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Can I Save My Property Through Reaffirmation if I File Chapter 7?

Despite the fact that bankruptcy may be a prudent or even the sole debt relief option, some consumers may feel reluctant to opt for bankruptcy. The emotional stress of debt can cause a debtor to doubt that there is hope of ever emerging out of the debt pool. Some may worry that bankruptcy will cause more harm than good, due to negative credit ratings that accompany bankruptcy. Others agonize over the thought of losing their most treasured property and assets in the bankruptcy process. Such misguided anxieties actually impede the bankruptcy process.

For those who qualify, Chapter 7 makes it possible to eliminate most consumer debts and creates an avenue to improve your credit scores almost immediately after filing. While it is possible that the bankruptcy trustee — who oversees the administration of your bankruptcy case — may sell some of your property to pay your creditors, you may use the reaffirmation process to retain some of your property. Unfortunately, unscrupulous creditors can prey on your fears and convince you to reaffirm certain debts, unnecessarily.

What is reaffirmation?

Reaffirmation is an agreement you make with your creditor to voluntarily continue making payments on a debt that would ordinarily be discharged in your bankruptcy. Usually, some type of property, such as an automobile, secures the debt that qualifies for reaffirmation. Furthermore, you cannot claim one of the exemptions that would allow you to keep the property. There are instances where unsecured creditors try to convince you to keep an open line of credit or credit card through reaffirmation. You should avoid reaffirming unsecured debt as it simply defeats the purpose of filing bankruptcy.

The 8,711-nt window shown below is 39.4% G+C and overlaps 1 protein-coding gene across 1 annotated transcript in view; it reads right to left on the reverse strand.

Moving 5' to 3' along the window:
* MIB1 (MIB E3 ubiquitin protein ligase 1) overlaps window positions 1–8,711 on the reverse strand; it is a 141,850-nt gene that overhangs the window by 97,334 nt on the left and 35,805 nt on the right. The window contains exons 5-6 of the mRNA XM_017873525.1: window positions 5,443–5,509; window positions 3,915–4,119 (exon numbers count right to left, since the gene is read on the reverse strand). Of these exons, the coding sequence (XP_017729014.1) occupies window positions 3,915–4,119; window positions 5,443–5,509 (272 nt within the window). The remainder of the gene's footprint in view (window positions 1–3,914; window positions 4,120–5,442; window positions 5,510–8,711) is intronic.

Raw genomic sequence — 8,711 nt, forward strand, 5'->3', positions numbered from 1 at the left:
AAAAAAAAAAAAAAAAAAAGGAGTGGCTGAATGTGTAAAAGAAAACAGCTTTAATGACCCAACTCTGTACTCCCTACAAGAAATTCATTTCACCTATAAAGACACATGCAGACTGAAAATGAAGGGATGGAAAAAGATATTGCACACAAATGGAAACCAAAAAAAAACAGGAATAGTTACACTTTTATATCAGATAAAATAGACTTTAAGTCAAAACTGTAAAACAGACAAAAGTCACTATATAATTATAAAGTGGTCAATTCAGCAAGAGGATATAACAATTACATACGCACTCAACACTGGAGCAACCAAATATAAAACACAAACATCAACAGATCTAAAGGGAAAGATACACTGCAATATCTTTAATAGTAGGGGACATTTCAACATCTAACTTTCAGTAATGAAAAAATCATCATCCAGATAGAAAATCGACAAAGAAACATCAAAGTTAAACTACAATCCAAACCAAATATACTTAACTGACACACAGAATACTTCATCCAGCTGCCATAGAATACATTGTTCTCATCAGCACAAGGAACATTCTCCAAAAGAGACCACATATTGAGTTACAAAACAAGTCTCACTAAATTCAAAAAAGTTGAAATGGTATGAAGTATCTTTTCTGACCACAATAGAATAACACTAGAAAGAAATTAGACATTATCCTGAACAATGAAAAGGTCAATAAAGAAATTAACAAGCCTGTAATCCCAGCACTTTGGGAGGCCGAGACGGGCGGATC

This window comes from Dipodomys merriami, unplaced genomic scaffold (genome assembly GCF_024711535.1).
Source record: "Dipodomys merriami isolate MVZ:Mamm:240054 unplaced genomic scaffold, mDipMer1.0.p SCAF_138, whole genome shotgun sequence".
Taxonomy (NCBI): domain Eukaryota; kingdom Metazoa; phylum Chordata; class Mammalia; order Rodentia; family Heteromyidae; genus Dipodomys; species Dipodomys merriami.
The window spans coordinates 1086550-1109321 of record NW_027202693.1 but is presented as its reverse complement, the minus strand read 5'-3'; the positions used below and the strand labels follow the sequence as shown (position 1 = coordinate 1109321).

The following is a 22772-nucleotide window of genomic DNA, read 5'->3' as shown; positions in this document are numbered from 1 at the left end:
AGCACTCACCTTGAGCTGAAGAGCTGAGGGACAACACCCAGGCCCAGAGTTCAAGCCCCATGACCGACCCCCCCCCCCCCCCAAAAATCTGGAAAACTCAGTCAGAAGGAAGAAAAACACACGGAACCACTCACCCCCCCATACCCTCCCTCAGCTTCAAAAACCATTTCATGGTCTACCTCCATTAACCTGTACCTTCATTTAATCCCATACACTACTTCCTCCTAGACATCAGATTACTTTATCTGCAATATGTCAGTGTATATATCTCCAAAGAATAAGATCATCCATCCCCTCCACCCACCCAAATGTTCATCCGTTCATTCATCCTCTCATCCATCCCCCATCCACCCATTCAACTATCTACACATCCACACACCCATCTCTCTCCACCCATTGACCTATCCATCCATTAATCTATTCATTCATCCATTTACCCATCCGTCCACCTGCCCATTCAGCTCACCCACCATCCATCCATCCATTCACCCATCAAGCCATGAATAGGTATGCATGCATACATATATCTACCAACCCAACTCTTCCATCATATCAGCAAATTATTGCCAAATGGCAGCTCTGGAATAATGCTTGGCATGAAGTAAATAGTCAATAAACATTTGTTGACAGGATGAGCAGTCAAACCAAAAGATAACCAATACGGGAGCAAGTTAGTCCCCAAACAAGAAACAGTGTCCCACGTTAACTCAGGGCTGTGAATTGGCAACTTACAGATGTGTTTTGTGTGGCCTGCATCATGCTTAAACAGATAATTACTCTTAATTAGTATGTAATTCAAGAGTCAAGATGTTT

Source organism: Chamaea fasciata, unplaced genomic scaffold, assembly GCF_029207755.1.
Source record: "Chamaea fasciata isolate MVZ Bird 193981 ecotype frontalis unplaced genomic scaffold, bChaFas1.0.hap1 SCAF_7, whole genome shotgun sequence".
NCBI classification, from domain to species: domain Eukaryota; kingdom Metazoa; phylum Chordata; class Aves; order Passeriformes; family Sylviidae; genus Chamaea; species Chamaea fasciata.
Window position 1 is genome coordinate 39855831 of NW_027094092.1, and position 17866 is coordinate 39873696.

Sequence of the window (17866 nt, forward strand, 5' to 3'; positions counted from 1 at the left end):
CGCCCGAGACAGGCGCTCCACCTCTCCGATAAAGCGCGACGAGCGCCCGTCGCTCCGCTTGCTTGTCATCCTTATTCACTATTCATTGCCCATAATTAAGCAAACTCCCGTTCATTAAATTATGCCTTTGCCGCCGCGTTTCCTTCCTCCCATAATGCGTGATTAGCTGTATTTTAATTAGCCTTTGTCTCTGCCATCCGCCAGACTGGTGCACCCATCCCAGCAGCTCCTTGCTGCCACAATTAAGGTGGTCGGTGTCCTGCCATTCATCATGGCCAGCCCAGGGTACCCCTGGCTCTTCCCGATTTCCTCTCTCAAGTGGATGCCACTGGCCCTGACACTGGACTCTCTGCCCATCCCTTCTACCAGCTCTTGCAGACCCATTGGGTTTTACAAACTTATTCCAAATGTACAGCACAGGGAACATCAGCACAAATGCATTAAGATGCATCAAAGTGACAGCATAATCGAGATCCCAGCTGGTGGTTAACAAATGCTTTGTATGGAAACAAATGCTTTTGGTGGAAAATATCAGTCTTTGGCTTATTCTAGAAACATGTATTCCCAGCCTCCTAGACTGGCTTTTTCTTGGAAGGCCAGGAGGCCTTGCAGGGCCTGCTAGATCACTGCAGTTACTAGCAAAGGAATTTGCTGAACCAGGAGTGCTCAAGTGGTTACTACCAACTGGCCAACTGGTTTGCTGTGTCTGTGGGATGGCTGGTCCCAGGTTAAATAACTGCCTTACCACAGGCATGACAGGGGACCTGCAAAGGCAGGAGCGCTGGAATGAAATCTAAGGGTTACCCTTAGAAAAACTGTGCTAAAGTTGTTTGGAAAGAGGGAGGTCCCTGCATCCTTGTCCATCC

Getting the most from reaffirming debt

In order to take full advantage of reaffirming debt in bankruptcy, it is best to negotiate a payment plan that reduces your obligation on interest or principal or both. You should cautiously use redemption as an option because the debt is no longer protected under bankruptcy. Therefore, if you miss payments, you can face repossession, wage garnishment and other collection actions.

The court must approve the redemption agreement, and you and your attorney must certify that the redemption will not cause undue financial hardship on you or your family.

If you've decided to file for bankruptcy and want to keep your property consult with Orange County bankruptcy attorneys. You can depend on a team of attorneys at Fishback Law Corp to help you navigate through the bankruptcy process. 

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